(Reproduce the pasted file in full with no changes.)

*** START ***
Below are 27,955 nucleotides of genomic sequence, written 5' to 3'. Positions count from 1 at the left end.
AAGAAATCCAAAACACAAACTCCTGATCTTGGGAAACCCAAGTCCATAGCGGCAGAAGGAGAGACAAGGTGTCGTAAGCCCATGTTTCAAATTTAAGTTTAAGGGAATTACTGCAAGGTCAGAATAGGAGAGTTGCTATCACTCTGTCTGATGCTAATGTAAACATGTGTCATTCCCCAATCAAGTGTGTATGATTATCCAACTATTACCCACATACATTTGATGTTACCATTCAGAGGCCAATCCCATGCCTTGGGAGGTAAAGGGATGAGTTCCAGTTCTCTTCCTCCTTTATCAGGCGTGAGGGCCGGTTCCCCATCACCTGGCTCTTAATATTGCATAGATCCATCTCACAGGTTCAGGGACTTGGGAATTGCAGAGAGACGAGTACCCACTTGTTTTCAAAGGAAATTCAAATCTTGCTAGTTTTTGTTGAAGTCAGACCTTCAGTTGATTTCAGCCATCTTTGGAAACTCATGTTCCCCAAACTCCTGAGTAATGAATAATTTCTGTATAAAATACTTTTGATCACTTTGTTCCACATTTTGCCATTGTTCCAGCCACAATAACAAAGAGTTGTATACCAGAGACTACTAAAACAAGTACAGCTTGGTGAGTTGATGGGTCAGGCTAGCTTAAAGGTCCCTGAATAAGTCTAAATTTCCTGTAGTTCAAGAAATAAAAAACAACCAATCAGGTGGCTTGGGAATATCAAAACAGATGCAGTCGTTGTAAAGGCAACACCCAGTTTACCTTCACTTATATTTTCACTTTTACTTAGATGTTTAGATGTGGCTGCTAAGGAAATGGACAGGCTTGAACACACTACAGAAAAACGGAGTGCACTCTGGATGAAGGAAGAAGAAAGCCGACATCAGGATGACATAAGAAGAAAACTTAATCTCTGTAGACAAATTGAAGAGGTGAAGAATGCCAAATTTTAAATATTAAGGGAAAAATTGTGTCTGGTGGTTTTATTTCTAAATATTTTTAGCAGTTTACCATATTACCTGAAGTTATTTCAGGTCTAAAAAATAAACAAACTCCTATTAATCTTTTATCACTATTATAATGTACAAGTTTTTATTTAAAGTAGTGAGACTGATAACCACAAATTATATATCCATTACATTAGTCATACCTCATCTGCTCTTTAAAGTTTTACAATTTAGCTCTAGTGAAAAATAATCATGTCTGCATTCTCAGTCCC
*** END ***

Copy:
Below are 27,955 nucleotides of genomic sequence, written 5' to 3'. Positions count from 1 at the left end.
AAGAAATCCAAAACACAAACTCCTGATCTTGGGAAACCCAAGTCCATAGCGGCAGAAGGAGAGACAAGGTGTCGTAAGCCCATGTTTCAAATTTAAGTTTAAGGGAATTACTGCAAGGTCAGAATAGGAGAGTTGCTATCACTCTGTCTGATGCTAATGTAAACATGTGTCATTCCCCAATCAAGTGTGTATGATTATCCAACTATTACCCACATACATTTGATGTTACCATTCAGAGGCCAATCCCATGCCTTGGGAGGTAAAGGGATGAGTTCCAGTTCTCTTCCTCCTTTATCAGGCGTGAGGGCCGGTTCCCCATCACCTGGCTCTTAATATTGCATAGATCCATCTCACAGGTTCAGGGACTTGGGAATTGCAGAGAGACGAGTACCCACTTGTTTTCAAAGGAAATTCAAATCTTGCTAGTTTTTGTTGAAGTCAGACCTTCAGTTGATTTCAGCCATCTTTGGAAACTCATGTTCCCCAAACTCCTGAGTAATGAATAATTTCTGTATAAAATACTTTTGATCACTTTGTTCCACATTTTGCCATTGTTCCAGCCACAATAACAAAGAGTTGTATACCAGAGACTACTAAAACAAGTACAGCTTGGTGAGTTGATGGGTCAGGCTAGCTTAAAGGTCCCTGAATAAGTCTAAATTTCCTGTAGTTCAAGAAATAAAAAACAACCAATCAGGTGGCTTGGGAATATCAAAACAGATGCAGTCGTTGTAAAGGCAACACCCAGTTTACCTTCACTTATATTTTCACTTTTACTTAGATGTTTAGATGTGGCTGCTAAGGAAATGGACAGGCTTGAACACACTACAGAAAAACGGAGTGCACTCTGGATGAAGGAAGAAGAAAGCCGACATCAGGATGACATAAGAAGAAAACTTAATCTCTGTAGACAAATTGAAGAGGTGAAGAATGCCAAATTTTAAATATTAAGGGAAAAATTGTGTCTGGTGGTTTTATTTCTAAATATTTTTAGCAGTTTACCATATTACCTGAAGTTATTTCAGGTCTAAAAAATAAACAAACTCCTATTAATCTTTTATCACTATTATAATGTACAAGTTTTTATTTAAAGTAGTGAGACTGATAACCACAAATTATATATCCATTACATTAGTCATACCTCATCTGCTCTTTAAAGTTTTACAATTTAGCTCTAGTGAAAAATAATCATGTCTGCATTCTCAGTCCC